On appeal, girlfriend argues that the trial court screwed up when it determined she was a social guest. Boyfriend also says the trial court got summary judgment wrong, so dismissal of his suit against insurer was wrong too.
If you can’t recite the standard on appeal from summary judgment by memory now—while intoxicated and being bludgeoned about the head with a heavy pillow—then you haven’t been reading this blog very long. But what the hell—we’ll run through it again: the SCOV asks first whether there are any genuine issues of material fact and next whether a party is entitled to judgment as a matter of law. Evidence is viewed in the light most favorable to the nonmoving party, though the nonmoving party still has the burden of rebutting the moving party’s otherwise uncontested evidence.
The social-guest question is interesting. There’s a short discussion about the common-law evolution of the various distinctions, but it’s really just a history lesson. Now, the trial court couldn’t have predicted that the SCOV would do away with those classic distinctions while this case was on direct appeal, but that’s exactly what it did and the SCOV reverses accordingly.
The SCOV notes that if there weren’t any issue of material fact on ordinary negligence, then the SCOV could still affirm the trial court—the trial court reasoned that in any event, girlfriend was lacking on duty and breach. The SCOV disagrees, pointing to “plaintiff’s deposition testimony that she did not see the wire in the stairs before she tripped, and defendant’s admissions that the area was poorly lit, covered in debris, and unsecured,” the SCOV concludes that a reasonable jury could find in plaintiff’s favor on these elements. Accordingly, the SCOV reverses the trial court’s grant of summary judgment against plaintiff.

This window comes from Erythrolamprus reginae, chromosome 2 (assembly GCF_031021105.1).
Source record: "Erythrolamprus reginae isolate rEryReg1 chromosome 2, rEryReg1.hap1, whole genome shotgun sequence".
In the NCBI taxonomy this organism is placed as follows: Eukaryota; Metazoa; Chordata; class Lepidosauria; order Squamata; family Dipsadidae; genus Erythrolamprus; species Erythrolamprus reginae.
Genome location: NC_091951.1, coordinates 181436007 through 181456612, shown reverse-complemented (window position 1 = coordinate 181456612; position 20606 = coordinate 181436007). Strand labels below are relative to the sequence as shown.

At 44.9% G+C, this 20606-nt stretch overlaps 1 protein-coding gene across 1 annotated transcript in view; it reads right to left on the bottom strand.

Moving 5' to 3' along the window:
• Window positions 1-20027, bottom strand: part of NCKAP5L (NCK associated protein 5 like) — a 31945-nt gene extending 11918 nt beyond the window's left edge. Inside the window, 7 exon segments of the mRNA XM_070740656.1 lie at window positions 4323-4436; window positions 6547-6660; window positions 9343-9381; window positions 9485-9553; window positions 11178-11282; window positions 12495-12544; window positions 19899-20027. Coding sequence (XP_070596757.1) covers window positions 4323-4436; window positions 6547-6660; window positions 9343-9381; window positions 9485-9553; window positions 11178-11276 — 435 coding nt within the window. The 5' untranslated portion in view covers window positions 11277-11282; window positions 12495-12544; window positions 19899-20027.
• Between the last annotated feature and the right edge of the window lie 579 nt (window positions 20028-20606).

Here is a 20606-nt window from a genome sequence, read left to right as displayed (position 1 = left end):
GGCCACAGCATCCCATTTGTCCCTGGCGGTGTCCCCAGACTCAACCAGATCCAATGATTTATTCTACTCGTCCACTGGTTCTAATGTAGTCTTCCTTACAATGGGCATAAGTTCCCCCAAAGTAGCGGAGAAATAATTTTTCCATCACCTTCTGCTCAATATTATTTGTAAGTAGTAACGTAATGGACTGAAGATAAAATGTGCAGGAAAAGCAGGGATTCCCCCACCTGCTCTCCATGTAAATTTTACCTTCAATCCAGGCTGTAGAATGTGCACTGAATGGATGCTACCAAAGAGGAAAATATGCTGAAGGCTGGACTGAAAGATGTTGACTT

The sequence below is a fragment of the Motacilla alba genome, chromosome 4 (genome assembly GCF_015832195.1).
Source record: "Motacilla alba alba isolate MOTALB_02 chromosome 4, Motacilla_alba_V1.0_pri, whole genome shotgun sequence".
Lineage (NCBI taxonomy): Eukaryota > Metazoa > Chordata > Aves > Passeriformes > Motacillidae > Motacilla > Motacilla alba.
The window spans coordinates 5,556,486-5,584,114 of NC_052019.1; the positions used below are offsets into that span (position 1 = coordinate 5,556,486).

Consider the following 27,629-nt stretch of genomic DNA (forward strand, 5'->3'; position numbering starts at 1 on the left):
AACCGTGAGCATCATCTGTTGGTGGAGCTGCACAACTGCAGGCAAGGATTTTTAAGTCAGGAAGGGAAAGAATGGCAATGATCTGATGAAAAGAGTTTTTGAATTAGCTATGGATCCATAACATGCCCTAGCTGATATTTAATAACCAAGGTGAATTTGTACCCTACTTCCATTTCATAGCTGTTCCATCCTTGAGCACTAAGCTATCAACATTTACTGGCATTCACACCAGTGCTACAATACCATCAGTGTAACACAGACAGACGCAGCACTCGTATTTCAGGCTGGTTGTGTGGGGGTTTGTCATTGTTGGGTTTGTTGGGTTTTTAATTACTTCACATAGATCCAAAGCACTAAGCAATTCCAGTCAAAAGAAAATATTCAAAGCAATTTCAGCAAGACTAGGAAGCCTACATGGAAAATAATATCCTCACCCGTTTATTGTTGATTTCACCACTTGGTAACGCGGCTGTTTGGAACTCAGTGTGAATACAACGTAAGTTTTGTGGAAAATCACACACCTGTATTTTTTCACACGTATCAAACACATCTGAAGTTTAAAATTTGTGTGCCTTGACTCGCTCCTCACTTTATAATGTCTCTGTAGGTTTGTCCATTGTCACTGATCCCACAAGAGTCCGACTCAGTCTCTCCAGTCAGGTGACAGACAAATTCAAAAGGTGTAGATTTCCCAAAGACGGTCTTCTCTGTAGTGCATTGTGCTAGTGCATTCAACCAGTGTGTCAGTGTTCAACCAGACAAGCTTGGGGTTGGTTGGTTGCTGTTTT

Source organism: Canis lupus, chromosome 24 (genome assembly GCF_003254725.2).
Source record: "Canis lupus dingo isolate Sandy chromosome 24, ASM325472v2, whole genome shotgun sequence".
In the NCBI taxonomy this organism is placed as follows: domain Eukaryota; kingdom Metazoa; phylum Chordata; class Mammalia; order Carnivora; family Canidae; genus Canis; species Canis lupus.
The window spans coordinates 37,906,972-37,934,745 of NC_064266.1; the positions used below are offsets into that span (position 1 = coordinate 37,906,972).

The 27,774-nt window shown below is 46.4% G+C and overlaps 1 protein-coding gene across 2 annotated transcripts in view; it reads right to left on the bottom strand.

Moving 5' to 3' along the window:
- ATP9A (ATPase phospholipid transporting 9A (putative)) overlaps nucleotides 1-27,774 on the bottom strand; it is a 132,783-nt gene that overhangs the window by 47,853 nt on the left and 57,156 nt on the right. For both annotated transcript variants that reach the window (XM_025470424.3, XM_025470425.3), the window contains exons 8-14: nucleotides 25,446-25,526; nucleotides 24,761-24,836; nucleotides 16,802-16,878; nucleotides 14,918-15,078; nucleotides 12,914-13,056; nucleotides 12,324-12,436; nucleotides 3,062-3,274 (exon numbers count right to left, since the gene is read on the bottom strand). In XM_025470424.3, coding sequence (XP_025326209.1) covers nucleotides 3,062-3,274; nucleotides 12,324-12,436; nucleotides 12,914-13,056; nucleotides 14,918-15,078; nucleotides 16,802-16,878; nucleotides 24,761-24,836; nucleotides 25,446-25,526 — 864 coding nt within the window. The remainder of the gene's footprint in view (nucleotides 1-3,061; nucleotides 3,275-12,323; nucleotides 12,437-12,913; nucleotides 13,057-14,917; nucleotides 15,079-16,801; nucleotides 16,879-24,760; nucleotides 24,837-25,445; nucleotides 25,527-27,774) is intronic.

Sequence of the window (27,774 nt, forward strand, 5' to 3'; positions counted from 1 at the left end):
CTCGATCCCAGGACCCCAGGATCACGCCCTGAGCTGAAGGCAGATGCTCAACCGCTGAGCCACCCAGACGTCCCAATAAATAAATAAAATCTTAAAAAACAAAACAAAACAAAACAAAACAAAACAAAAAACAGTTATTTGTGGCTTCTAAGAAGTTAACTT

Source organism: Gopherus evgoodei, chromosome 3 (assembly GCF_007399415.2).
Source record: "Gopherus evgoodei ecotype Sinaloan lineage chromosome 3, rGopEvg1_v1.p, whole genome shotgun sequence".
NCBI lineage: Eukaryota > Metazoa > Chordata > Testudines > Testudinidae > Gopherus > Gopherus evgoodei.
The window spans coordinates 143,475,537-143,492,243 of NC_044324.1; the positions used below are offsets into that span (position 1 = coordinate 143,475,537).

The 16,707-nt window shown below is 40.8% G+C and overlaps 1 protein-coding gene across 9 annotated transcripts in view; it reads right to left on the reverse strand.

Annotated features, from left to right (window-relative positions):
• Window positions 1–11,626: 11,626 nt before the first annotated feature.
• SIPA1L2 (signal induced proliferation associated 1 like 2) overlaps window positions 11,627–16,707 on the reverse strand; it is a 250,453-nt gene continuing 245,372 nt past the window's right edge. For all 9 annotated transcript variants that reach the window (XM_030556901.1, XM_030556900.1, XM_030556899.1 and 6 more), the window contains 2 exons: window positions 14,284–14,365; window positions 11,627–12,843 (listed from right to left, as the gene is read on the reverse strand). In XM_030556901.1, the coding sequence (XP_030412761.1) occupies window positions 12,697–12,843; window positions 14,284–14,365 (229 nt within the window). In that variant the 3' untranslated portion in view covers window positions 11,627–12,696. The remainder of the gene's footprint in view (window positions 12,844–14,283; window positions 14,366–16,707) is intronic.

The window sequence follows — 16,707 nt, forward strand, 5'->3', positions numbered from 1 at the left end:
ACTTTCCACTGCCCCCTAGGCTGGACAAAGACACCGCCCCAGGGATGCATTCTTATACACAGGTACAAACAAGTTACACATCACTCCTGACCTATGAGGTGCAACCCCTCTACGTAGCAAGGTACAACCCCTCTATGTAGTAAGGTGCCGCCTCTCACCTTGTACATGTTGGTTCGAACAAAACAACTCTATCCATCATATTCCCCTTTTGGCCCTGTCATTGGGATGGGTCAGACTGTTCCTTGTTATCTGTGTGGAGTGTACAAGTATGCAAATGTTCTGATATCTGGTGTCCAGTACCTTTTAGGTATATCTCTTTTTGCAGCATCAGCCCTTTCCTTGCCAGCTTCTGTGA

The SCOV next takes a look at boyfriend’s motions to disqualify the trial judge—he filed a bunch of ‘em. His complaints were based on the trial judge once saying she hadn’t read boyfriend’s case file, an alleged financial conflict with the judge’s former law firm, and his disagreements with her rulings and handling of the case. An administrative judge denied one of the motions, so he moved to disqualify her too. The administrative judge, he claimed, “harbored a bias against pro se litigants" and "she did not sufficiently investigate the trial judge’s behavior.”
The whole shebang then got passed to another superior court judge who denied the motions. He found that boyfriend’s motions were broad claims of prejudice without evidentiary support. The trial court found the financial impropriety claim highly unlikely because the alleged financial conflict with the trial judge’s former law firm arose after the judge left the firm.
The SCOV notes that the Code of Judicial Conduct calls for disqualification when the judge’s impartiality may be reasonable questioned. The SCOV reviews denial of such a motion for abuse of discretion.
There’s no abuse of discretion here. “Defendant has offered no evidence to lend factual support to any of his allegations of prejudice.” Just because a judge rules against a party does not show bias. Though boyfriend argues on appeal that the dispute with the judge’s former firm was really with the judge in particular, he didn’t raise that below and the SCOV isn’t going to consider it. Did the SCOV just help boyfriend write his next motion to disqualify?
At any rate, the SCOV affirms the denials of boyfriend’s motions to disqualify judges, and reverses the trial court’s grant of summary judgment in boyfriend’s favor. Because summary judgment in favor of insurer hinged on its dismissal of girlfriend’s claims, boyfriend’s claim against insurer gets brought back too.
This opinion is an interesting read. Boyfriend and girlfriend got married in 2010, but on appeal she says they’re no longer married. And if you ever need support for the notion that changes in law take effect while a case is on direct appeal, just look to footnote 2.